Would you live in a highrise that was slowly tipping over?

For the record, there has never been a catastrophic failure by overturning of a high rise building. With the possible exception of the WTC towers on 9/11, no skyscraper has ever fallen over in an uncontrolled manner.

But there could always be a first time.

Enter the Millennium Tower in San Francisco.

screen_20shot_202016-08-01_20at_201-59-34_20pm-0

Opened in 2009, the 58-story condo tower has sunk nearly a foot, and actually leaning 6 inches off plumb at the top.

Engineers are mixed on the exact amount the building has settled, but it is hard to argue with gravity. Take a look at one condo owner’s experiment with marbles:

According to the Associated Press:

The tower’s troubles are apparent in its five-floor underground garage, where Porsches and Lamborghinis sit near walls bearing floor-to-ceiling cracks, many bracketed by stress gauges to measure growth.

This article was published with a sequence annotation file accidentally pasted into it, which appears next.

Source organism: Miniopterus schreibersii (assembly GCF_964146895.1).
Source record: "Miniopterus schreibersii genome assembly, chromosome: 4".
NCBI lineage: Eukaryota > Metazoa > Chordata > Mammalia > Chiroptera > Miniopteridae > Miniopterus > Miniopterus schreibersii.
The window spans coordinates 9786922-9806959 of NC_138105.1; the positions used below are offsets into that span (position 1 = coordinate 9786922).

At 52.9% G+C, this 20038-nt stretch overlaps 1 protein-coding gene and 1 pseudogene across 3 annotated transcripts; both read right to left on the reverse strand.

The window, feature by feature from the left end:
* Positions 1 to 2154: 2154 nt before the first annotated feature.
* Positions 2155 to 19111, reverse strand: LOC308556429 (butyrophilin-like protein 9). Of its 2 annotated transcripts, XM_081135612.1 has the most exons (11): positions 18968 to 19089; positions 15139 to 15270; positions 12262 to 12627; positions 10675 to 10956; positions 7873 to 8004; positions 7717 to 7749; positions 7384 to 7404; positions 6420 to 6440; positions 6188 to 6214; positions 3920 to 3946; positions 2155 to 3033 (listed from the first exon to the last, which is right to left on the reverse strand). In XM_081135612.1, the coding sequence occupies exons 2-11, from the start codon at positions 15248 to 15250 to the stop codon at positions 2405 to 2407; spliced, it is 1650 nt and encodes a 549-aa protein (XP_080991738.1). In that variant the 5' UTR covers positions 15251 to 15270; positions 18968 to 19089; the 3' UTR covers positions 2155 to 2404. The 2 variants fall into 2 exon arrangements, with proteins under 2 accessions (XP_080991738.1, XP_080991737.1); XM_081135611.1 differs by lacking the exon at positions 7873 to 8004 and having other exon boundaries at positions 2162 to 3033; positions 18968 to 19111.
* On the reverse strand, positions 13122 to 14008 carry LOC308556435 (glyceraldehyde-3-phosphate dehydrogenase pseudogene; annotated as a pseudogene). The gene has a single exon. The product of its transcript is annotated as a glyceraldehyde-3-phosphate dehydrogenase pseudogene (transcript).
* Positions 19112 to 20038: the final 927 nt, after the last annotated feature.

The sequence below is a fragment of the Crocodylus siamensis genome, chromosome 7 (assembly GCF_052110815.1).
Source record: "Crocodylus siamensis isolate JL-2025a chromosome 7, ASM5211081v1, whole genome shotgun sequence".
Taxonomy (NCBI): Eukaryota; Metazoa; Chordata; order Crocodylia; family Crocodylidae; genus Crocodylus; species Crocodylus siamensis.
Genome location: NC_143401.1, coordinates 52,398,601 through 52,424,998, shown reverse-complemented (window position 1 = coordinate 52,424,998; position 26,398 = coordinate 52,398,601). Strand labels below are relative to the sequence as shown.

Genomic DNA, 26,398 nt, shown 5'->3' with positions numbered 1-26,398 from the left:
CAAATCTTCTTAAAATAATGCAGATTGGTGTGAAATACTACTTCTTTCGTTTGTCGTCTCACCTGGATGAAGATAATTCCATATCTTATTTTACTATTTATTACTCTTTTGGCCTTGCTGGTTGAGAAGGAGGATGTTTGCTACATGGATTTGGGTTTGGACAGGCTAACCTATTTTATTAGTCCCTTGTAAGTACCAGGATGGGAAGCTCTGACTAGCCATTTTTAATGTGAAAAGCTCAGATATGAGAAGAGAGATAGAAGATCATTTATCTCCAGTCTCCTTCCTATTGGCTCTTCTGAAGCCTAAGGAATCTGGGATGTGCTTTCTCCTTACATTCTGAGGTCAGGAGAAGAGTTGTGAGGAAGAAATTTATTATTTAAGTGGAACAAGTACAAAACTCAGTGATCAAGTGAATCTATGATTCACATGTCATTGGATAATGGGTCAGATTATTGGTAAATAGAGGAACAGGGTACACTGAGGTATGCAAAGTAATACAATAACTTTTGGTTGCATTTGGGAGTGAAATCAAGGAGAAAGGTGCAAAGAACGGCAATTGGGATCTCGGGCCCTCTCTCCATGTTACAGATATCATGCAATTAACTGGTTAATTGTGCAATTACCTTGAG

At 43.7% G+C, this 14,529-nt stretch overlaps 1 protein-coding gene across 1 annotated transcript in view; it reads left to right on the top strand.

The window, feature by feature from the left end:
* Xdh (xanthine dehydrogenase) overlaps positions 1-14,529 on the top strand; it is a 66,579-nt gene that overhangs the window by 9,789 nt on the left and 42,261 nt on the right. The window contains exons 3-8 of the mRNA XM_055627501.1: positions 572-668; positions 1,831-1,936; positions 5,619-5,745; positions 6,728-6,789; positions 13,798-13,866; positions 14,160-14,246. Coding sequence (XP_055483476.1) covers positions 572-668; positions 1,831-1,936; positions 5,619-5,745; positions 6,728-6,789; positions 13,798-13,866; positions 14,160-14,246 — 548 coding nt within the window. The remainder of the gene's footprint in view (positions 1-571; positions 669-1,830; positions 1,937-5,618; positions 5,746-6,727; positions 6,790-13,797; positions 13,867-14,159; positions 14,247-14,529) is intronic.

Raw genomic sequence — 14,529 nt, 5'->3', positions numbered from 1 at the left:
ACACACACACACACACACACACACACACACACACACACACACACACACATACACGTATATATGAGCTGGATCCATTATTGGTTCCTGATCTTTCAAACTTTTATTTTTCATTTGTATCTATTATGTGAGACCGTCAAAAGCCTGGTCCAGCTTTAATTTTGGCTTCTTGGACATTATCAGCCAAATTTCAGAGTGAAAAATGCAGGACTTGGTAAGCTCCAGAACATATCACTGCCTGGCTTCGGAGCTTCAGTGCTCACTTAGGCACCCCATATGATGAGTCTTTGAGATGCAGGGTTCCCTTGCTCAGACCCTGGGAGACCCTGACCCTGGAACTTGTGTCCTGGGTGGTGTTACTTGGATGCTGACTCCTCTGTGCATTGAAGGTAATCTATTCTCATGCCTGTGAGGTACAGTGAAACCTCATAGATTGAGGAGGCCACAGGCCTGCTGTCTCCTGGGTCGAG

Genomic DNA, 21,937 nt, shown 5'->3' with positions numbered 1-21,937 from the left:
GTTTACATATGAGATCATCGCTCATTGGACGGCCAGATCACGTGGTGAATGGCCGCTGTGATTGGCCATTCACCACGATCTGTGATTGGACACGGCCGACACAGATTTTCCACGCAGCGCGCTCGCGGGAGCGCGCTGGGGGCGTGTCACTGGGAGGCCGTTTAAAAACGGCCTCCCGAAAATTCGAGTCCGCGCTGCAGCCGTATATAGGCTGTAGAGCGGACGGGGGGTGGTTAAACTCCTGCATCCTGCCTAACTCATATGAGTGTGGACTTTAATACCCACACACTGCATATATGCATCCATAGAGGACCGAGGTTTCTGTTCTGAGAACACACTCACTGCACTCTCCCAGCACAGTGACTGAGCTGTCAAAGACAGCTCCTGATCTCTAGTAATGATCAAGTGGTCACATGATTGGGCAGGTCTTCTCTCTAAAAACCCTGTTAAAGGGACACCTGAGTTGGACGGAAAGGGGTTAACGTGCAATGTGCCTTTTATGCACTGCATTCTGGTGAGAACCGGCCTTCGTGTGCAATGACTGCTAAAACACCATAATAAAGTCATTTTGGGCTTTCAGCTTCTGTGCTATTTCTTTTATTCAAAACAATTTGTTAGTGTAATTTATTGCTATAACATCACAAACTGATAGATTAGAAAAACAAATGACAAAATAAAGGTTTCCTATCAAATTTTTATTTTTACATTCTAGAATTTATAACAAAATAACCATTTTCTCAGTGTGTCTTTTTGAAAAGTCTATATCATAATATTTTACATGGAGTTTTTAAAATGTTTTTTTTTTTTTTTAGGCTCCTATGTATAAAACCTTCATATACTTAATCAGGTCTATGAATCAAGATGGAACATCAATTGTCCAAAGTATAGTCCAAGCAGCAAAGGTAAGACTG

http://www.startribune.com/tilting-sinking-san-francisco-high-rise-raises-alarm/398136891/

grand1

This is shaping up to be the exact plot of the 1984 novel “Skyscraper” by Robert Byrne. It’s a fun (and naively┬ápre-War on Terror) account of an overly-ambitious real estate tycoon who builds a shoddily-constructed highrise and tries to escape as it collapses around him. The hero of the story is a plucky civil engineer who tries to raise the alarm at the last minute. It’s my kind of story for sure, but a little far-fetched.

Unless…

41i6hbswakl-_sx271_bo1204203200_

Dodson and other residents blame developers for what they say is a flawed design. The tower’s foundation, for instance, uses piles driven 60 to 90 feet into landfill, rather than the pricier option of going down at least 240 feet to bedrock.